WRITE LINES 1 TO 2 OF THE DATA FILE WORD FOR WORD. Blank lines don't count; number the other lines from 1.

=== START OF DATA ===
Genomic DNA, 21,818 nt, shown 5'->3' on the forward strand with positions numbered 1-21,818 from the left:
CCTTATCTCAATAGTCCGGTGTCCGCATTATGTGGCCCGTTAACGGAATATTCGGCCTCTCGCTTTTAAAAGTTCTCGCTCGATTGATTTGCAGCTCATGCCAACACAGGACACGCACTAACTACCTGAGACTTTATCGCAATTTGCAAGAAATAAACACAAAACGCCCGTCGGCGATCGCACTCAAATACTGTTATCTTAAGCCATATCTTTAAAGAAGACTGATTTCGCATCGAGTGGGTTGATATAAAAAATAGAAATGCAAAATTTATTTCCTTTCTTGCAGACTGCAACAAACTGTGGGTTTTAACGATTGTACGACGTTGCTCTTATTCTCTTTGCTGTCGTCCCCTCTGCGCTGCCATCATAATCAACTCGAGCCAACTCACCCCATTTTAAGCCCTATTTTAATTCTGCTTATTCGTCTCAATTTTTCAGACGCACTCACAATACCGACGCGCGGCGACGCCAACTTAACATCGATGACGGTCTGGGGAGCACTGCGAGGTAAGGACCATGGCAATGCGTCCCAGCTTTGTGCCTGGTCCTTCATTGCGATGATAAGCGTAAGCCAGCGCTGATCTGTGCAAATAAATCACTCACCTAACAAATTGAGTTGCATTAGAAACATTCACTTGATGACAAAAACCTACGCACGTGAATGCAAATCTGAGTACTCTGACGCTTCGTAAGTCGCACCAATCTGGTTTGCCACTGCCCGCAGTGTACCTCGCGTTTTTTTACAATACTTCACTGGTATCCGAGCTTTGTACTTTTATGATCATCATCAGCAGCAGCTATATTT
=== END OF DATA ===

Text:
Genomic DNA, 21,818 nt, shown 5'->3' on the forward strand with positions numbered 1-21,818 from the left:
CCTTATCTCAATAGTCCGGTGTCCGCATTATGTGGCCCGTTAACGGAATATTCGGCCTCTCGCTTTTAAAAGTTCTCGCTCGATTGATTTGCAGCTCATGCCAACACAGGACACGCACTAACTACCTGAGACTTTATCGCAATTTGCAAGAAATAAACACAAAACGCCCGTCGGCGATCGCACTCAAATACTGTTATCTTAAGCCATATCTTTAAAGAAGACTGATTTCGCATCGAGTGGGTTGATATAAAAAATAGAAATGCAAAATTTATTTCCTTTCTTGCAGACTGCAACAAACTGTGGGTTTTAACGATTGTACGACGTTGCTCTTATTCTCTTTGCTGTCGTCCCCTCTGCGCTGCCATCATAATCAACTCGAGCCAACTCACCCCATTTTAAGCCCTATTTTAATTCTGCTTATTCGTCTCAATTTTTCAGACGCACTCACAATACCGACGCGCGGCGACGCCAACTTAACATCGATGACGGTCTGGGGAGCACTGCGAGGTAAGGACCATGGCAATGCGTCCCAGCTTTGTGCCTGGTCCTTCATTGCGATGATAAGCGTAAGCCAGCGCTGATCTGTGCAAATAAATCACTCACCTAACAAATTGAGTTGCATTAGAAACATTCACTTGATGACAAAAACCTACGCACGTGAATGCAAATCTGAGTACTCTGACGCTTCGTAAGTCGCACCAATCTGGTTTGCCACTGCCCGCAGTGTACCTCGCGTTTTTTTACAATACTTCACTGGTATCCGAGCTTTGTACTTTTATGATCATCATCAGCAGCAGCTATATTT